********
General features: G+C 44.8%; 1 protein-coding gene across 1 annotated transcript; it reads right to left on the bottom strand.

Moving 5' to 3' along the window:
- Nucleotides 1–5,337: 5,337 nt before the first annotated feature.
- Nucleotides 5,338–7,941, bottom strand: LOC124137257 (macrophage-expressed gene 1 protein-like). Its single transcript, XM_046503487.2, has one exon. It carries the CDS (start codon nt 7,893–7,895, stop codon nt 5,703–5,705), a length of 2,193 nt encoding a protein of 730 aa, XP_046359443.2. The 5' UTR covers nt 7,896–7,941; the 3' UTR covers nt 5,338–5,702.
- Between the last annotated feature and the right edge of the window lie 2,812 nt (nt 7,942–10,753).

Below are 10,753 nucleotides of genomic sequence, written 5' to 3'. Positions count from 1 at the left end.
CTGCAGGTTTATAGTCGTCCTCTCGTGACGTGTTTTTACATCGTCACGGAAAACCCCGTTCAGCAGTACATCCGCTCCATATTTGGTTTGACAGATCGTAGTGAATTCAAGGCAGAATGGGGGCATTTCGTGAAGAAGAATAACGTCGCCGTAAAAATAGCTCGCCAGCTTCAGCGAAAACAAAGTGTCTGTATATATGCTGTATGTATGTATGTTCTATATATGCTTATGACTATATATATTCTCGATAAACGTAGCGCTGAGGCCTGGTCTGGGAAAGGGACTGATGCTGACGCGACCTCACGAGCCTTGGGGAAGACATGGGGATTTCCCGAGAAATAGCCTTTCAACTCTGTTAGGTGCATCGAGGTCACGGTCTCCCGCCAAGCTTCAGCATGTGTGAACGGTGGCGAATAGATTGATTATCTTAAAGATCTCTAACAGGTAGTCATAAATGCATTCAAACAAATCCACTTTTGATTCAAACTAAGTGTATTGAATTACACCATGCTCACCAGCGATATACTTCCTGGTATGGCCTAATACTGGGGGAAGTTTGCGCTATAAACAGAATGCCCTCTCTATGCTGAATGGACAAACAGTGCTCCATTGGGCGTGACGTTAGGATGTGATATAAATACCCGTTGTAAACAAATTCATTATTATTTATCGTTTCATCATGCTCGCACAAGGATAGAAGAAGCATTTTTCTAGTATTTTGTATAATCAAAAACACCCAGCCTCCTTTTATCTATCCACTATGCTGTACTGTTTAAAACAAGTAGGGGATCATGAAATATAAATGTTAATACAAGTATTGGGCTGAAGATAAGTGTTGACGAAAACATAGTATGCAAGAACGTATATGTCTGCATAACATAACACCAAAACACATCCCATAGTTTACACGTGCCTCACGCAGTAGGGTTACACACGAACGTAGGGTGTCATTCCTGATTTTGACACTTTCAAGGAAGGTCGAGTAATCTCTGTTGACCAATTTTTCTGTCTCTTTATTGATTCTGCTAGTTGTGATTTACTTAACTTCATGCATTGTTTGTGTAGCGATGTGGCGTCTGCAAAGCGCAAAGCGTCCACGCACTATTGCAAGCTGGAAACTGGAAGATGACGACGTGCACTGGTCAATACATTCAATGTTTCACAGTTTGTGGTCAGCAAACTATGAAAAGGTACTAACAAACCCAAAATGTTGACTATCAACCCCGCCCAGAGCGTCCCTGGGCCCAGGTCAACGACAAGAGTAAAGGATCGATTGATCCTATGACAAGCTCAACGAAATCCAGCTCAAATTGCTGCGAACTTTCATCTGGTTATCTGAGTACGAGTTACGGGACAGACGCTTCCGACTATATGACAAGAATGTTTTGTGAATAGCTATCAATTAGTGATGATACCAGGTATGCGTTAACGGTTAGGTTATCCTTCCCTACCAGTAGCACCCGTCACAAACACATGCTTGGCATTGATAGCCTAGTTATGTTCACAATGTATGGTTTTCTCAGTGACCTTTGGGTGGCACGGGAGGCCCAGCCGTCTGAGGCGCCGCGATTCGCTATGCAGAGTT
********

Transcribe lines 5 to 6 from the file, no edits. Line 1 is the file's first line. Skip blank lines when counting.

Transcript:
- Between the last annotated feature and the right edge of the window lie 2,812 nt (nt 7,942–10,753).

Below are 10,753 nucleotides of genomic sequence, written 5' to 3'. Positions count from 1 at the left end.